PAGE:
Well of Joab, Jerusalem

(British, 1813 (?)-aft 1865)
(British, 1830–1906)
Image: 25 x 29.7 cm (9 13/16 x 11 11/16 in.); Mounted: 45.6 x 59.3 cm (17 15/16 x 23 3/8 in.); Matted: 50.8 x 61 cm (20 x 24 in.)
Location: not on view
You can copy, modify, and distribute this work, all without asking permission. Learn more about CMA's Open Access Initiative.

Download, Print and Share


This charming view of the Well of Joab resulted from the pioneering photographic collaboration of James Robertson and his brother-in-law, Felice Beato, while on a trip to the Near East in 1857. Their high quality, large, beautifully executed, and carefully composed photographs are products of the first known use of the wet-collodion process in the Holy Land. The images depict the most holy places in and near Jerusalem, typically recording the sites from striking points of view, as in the lush salt print Well of Joab, Jerusalem. The camera was pointed upward, producing a three-quarter view of the well’s architectural stone ruins, which appear to merge into the rocky surface of the hilly background. In the foreground of the composition, a solitary seated figure establishes scale and instills this otherwise desolate scene with a sense of humanity. Of the Holy Land photographers, Robertson and Beato were the first to successfully integrate human figures into the surrounding scenery of their compositions.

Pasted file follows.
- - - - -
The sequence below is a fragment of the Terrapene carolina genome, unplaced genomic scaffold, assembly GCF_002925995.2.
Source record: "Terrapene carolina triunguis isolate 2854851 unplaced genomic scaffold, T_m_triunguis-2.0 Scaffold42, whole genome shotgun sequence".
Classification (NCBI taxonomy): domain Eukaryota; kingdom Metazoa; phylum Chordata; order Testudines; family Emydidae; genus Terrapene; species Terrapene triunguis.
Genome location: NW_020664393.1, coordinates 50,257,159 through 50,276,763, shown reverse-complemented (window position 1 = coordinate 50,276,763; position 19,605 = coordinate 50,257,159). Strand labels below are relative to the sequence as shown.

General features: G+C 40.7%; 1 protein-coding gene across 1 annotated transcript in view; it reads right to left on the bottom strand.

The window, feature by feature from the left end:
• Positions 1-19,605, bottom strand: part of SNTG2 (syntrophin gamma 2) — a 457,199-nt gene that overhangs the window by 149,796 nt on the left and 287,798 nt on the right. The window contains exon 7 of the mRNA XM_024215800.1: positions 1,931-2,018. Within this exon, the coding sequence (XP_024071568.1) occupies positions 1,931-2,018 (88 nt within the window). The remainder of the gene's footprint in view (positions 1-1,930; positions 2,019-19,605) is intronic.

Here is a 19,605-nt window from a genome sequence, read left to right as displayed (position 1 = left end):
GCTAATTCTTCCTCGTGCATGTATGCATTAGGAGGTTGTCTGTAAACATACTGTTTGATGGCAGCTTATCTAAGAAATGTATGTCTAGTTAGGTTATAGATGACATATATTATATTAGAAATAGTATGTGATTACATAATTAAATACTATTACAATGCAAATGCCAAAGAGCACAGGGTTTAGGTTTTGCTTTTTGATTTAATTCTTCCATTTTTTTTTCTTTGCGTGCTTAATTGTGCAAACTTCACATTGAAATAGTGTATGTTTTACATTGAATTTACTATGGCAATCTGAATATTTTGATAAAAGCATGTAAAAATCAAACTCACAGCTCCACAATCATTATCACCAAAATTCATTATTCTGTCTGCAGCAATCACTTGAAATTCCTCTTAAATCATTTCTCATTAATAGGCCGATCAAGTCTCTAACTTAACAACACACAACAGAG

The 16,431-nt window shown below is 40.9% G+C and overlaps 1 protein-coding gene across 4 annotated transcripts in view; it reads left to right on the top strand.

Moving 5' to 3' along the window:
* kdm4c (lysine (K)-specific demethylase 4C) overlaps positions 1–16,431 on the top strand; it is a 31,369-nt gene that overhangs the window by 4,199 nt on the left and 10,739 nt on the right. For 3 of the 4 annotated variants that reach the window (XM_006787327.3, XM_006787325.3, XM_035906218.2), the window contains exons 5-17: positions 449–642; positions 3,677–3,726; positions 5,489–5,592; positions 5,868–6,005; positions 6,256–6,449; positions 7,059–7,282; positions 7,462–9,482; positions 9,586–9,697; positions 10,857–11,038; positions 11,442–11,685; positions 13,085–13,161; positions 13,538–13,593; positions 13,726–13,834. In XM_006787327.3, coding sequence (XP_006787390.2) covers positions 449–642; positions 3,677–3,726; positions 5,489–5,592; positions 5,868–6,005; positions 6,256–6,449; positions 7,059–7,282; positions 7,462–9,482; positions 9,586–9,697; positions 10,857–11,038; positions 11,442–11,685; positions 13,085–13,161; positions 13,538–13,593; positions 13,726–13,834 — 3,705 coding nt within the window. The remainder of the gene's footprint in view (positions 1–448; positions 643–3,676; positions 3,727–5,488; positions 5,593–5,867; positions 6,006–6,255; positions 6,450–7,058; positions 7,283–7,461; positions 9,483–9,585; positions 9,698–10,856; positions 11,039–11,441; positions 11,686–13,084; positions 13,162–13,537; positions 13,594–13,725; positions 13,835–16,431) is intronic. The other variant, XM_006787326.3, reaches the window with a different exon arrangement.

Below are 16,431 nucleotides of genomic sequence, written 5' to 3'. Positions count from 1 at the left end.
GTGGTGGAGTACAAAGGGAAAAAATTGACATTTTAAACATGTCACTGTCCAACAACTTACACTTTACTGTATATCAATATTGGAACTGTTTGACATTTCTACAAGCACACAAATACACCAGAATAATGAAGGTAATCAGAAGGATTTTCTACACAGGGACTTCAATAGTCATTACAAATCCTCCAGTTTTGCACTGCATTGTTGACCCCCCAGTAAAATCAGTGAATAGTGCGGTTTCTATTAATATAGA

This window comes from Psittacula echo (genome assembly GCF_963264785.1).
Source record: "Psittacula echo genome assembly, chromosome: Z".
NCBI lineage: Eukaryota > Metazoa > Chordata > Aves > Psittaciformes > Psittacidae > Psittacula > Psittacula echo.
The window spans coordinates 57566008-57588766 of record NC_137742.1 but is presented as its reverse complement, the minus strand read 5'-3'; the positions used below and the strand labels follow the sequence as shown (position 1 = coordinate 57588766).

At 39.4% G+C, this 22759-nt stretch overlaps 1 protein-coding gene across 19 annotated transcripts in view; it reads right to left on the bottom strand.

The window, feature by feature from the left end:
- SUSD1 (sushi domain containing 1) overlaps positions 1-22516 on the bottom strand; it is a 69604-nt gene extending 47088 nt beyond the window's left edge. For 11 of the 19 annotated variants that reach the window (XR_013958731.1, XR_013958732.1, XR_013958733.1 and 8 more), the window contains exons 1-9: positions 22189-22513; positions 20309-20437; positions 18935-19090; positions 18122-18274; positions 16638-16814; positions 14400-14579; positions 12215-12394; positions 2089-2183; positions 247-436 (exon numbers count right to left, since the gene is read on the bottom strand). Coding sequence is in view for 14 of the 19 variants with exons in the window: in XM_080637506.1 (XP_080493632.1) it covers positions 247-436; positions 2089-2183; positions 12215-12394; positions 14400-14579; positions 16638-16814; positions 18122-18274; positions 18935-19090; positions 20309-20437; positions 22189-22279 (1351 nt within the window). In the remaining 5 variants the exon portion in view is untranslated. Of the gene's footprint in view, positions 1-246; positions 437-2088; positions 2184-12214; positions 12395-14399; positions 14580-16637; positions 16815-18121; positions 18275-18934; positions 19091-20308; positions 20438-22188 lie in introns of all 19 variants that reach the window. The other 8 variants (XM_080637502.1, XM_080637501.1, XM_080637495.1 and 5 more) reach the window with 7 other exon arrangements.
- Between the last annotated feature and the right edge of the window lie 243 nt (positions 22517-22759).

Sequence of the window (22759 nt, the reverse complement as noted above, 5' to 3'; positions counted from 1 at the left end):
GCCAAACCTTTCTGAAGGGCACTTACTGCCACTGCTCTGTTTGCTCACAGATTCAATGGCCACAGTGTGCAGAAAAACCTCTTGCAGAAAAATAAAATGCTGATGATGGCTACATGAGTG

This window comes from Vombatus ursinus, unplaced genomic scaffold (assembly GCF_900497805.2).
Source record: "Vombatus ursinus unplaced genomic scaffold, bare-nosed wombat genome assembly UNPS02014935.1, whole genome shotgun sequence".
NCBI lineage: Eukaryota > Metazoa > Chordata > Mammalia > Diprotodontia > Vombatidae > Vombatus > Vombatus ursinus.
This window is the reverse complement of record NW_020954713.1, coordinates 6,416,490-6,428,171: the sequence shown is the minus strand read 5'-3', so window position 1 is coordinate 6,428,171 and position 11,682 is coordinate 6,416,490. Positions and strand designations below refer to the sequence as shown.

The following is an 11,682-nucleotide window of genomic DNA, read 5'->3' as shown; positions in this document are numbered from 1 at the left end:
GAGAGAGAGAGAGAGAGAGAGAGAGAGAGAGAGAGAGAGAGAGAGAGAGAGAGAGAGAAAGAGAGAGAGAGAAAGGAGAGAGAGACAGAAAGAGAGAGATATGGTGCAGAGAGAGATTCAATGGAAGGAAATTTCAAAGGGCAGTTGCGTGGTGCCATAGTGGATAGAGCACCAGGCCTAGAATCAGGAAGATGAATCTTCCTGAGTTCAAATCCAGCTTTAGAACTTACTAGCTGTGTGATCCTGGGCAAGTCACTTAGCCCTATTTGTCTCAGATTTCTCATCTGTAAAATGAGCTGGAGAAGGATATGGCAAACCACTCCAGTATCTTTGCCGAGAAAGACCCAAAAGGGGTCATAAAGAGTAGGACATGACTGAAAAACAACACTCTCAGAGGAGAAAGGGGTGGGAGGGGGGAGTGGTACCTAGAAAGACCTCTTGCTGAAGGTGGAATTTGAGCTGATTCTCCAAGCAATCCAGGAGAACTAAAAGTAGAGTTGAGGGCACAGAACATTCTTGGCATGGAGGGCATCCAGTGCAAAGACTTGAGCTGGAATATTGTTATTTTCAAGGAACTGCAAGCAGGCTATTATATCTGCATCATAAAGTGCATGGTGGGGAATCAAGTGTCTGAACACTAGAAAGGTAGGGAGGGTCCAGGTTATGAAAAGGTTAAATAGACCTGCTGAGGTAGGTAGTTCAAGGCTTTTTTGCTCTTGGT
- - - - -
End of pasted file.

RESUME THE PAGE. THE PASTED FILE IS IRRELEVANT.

Well of Joab, Jerusalem

Well of Joab, Jerusalem


James Robertson, Felice A. Beato

(British, 1813 (?)-aft 1865), (British, 1830–1906)
England, 19th century

Visually Similar Artworks

Contact us

The information about this object, including provenance, may not be currently accurate. If you notice a mistake or have additional information about this object, please email collectionsdata@clevelandart.org.

To request more information about this object, study images, or bibliography, contact the Ingalls Library Reference Desk.

All images and data available through Open Access can be downloaded for free. For images not available through Open Access, a detail image, or any image with a color bar, request a digital file from Image Services.